We are officially over halfway through 2021, and as the world stumbles through a pandemic recovery, e-commerce sales continue to rise. This month, we review the latest industry news and the resumed trend of investing in e-commerce infrastructure to deal with continued growth. From new payment methods from Facebook to Walmart's innovated order management tech, exciting e-commerce developments were announced in July:
Facebook Pay Comes to Shopify
Facebook Pay is making its way to other online shopping platforms, starting with the e-commerce platform Shopify. Customers in the United States will be able to use the payment method to purchase goods beginning in August. Business Standard details that the change will assist businesses in providing their customers with a seamless checkout experience on their websites. Following the expansion, Facebook Pay will be available for transactions at participating retailers. It will appear alongside other payment options such as Google's stored cards, PayPal integrations, Amazon Pay, and so on.
Users currently utilize Facebook Pay to send money, shop, donate, and more across Facebook apps and services, as well as WhatsApp and Instagram. In June, Facebook added QR code support to its payments platform, allowing users to send money to people who are not in their friends' group. Facebook says the move will help companies drive conversion by giving customers a low-friction and mobile-friendly way of paying online.
UPS Looks to Begin Same-day Delivery
Business Insider recently reported that UPS is considering offering same-day delivery to compete with Amazon and FedEx. Because its warehouses are designed to sort and move packages rather than stockpile inventory (like Amazon's), the company faces logistical challenges. If UPS does enter the space, it appears that an acquisition or an outside partnership is very likely. Things are going to slowly start evolving over the next couple of months and we are looking forward to seeing how UPS stands up to the challenge.
Investing in Fulfillment
According to an article from RetailDive, e-commerce, which was already on the rise before the pandemic, could lead to stores worldwide dedicating up to a third of their in-store space to online order fulfillment. Researchers say that the retailers that were already experimenting with using their stores to fulfill orders had an advantage during last year's pandemic boom. Analysts at Edge by Ascential predict that the e-commerce invasion in the United States will rise from 22.1% in 2020 and will overtake in-store sales by 2025. This is based partly on the firm's prediction that 34.8% of global chain retail would be online by 2023, up from 30 percent in 2021 and nearly 40% by 2025.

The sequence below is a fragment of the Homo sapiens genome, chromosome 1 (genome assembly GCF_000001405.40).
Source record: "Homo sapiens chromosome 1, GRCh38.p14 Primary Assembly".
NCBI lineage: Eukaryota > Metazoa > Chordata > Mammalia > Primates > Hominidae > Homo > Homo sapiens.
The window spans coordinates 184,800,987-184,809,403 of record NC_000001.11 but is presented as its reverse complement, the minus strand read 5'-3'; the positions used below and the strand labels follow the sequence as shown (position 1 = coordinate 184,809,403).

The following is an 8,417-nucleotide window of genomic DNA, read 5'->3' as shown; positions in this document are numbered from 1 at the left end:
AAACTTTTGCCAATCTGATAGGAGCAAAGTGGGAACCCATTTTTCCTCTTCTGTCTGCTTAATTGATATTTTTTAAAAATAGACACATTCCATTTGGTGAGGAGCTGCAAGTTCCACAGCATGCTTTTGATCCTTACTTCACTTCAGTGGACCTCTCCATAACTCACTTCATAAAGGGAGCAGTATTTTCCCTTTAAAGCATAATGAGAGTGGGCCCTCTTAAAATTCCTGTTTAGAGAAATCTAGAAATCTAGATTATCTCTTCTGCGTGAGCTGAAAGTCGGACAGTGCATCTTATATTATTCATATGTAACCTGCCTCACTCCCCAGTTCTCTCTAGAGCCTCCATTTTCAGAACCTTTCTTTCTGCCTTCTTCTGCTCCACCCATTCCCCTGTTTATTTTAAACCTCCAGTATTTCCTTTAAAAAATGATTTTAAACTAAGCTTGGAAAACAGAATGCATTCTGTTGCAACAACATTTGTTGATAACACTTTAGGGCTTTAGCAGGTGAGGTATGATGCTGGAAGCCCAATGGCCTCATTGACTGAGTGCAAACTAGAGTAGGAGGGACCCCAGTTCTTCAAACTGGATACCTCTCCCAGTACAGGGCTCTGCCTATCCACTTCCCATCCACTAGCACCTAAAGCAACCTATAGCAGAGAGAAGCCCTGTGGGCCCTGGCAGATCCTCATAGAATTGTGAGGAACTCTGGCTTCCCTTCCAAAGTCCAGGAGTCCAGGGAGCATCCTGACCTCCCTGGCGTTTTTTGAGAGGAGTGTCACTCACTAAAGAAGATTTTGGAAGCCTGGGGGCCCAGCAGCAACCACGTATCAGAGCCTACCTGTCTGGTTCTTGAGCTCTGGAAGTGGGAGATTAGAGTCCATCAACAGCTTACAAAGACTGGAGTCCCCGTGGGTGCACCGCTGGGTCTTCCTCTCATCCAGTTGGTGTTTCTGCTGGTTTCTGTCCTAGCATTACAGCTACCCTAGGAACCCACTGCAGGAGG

Warehouse space is becoming a hot commodity for non-box stores without sizeable in-store space for online fulfillment. In May, GameStop confirmed its leasing of a 700,000 square-foot fulfillment center in York, Pennsylvania, as part of its North American expansion strategy. According to The Motley Fool, GameStop expects that the center, which will open in the fourth quarter of this year, will allow it to speed up shipping along the East Coast for its e-commerce ambitions while also allowing it to expand its product catalog. This month, it announced another fulfillment center lease for 530,000 square feet in Reno, Nevada, to meet the same needs as the York location but on the West Coast. It is effectively doubling its existing distribution space in the United States.
Walmart Selling E-commerce Tech
Walmart has created an e-commerce system that can now be purchased by small and medium-sized retailers that allow their customers to buy said retailer products online and pick them up at a Walmart location. CNBC reports that the move is consistent with the company's strategy of establishing new businesses that serve new customers and allow profit to flow back into the company. Additionally, it has partnered with Adobe to offer a suite of cloud-based services with the order management system, sold as a subscription. "I'm betting my life on this," says Anshu Bhardwaj, Walmart's vice president of technology strategy and commercialization. With Walmart providing the technology that allows employees to pick and pack online purchases, small and midsize retailers will also be able to add products to Walmart's online marketplace with a few clicks.
So, as you can see, Q3 started with a bang! Many online retailers saw a surge in business, which resulted in even more concerns as we move forward. With the future of Covid-19 restrictions continuously changing, many believe e-commerce will maintain precedence as the primary way for consumers to shop. As companies look to adapt to meet demand in a highly saturated market, it is clear that investing in infrastructure continues to be a high priority.